30 Oct Day 22
Children are a heritage from the Lord, offspring a reward from him. Psalm 127:3
Rarely do we have a child who is angry with their parents – even if they grew up neglected and terribly abused. We rarely hear the blame so often heard from entitled kids in the West, who shift responsibility for their bad behavior to one of Mom or Dad’s shortcomings. Instead, there is almost always love and a strong desire for reconciliation. No matter how bad we think the parents are, our team has to work toward that goal – reconciliation.
Carlos’s first memories of home life are good. His mom was dating her boss, who generously lavished them with presents, and even helped them purchase a rudimentary house in the slum. His mother was attentive, even doting.
But then something happened. Even today he doesn’t understand. His mother suddenly lost her job. Along with it, she lost her boyfriend, self-esteem and joy for living. Her depression slipped into mental illness, and she even lost her ability to talk.
When their electricity was turned off, neighbors helped them string wires to steal power from a street light. They became more and more isolated from the rest of the world. To feed his mother, little sister and himself, Carlos took to the streets in search of an income and a diversion from the pain at home. He started trafficking at age 11.
One day a police car drove up with a court order to remove Carlos and his sister from the home –somebody must have alerted local social workers. By this time, his mother never left home. After Carlos left, she even boarded up the windows. Neighbors did what they could for her, but she got very thin, and of course, even more mentally ill.
Being dropped off in a police car, not knowing where they are, is always a terrifying experience for a child. After Carlos acclimated, he was confident, but also withdrawn. Cooperative, but kept his distance. Not a bad kid, but we just couldn’t connect with him. Three months later, he ran away,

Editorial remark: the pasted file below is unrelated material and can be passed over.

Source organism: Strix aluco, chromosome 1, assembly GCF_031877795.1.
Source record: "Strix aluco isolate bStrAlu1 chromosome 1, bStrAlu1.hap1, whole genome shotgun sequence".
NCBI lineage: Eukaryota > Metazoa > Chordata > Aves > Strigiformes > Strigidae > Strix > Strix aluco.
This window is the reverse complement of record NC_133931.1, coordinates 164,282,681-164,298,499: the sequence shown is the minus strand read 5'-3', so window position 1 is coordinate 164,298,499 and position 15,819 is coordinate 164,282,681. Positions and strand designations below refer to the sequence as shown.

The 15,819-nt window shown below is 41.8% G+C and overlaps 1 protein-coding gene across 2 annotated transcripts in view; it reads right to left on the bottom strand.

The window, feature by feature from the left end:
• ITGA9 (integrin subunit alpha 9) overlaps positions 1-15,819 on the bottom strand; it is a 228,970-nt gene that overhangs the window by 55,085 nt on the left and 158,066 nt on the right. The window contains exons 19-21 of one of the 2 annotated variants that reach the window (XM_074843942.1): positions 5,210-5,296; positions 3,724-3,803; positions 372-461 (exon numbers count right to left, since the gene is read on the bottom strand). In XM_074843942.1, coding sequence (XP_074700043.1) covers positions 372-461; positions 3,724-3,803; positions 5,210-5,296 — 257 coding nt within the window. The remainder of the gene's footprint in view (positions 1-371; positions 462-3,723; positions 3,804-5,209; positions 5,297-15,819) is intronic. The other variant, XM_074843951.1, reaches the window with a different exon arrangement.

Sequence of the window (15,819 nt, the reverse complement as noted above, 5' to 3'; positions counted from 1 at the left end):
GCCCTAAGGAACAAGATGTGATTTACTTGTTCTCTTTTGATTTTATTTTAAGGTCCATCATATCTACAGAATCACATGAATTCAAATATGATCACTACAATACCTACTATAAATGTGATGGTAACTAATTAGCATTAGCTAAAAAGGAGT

One of our house parents went after him. Upon entering the hovel, Luciano had flashbacks to his own adolescence – before he was rescued by Hope nearly 20 years ago. He remembered his own anguish trying to protect his mother from his violent and abusive step father.
With his own money, Luciano paid a neighbor to cut down the 6-foot tall weeds surrounding the house and fixed the boarded up windows. Buying a big bag of groceries, he asked Carlos to return with him to Hope, promising to personally drive him back to visit his mom, who couldn’t visit him and had no phone. Carlos agreed.
We have learned how difficult it can be for a child to concentrate on studying knowing their mother and siblings are hungry at home. Successfully caring for a child often involves providing services to family members. (Our social workers and psychologists spend a good part of each day working with family members. But their load is heavy.)
Carlos was no exception. He emerged from this experience a different kid. He threw himself into his studies, worked hard in his vocational training, and has never been a discipline problem.
He will be graduating soon. Like many of our graduates, one of his greatest motivations is to provide his mother with the care that she was unable to give to him. Fortunately, Carlos is much better equipped than his mother ever was: he has Christ in his life.
Today, pray for reconciliation where tensions exist within families. Pray that all parents, despite their demons, can learn to love, accept, and care for their children. And pray that all children can come to love their parents with the unconditional love of a child — for it is they who will inherit the kingdom of God.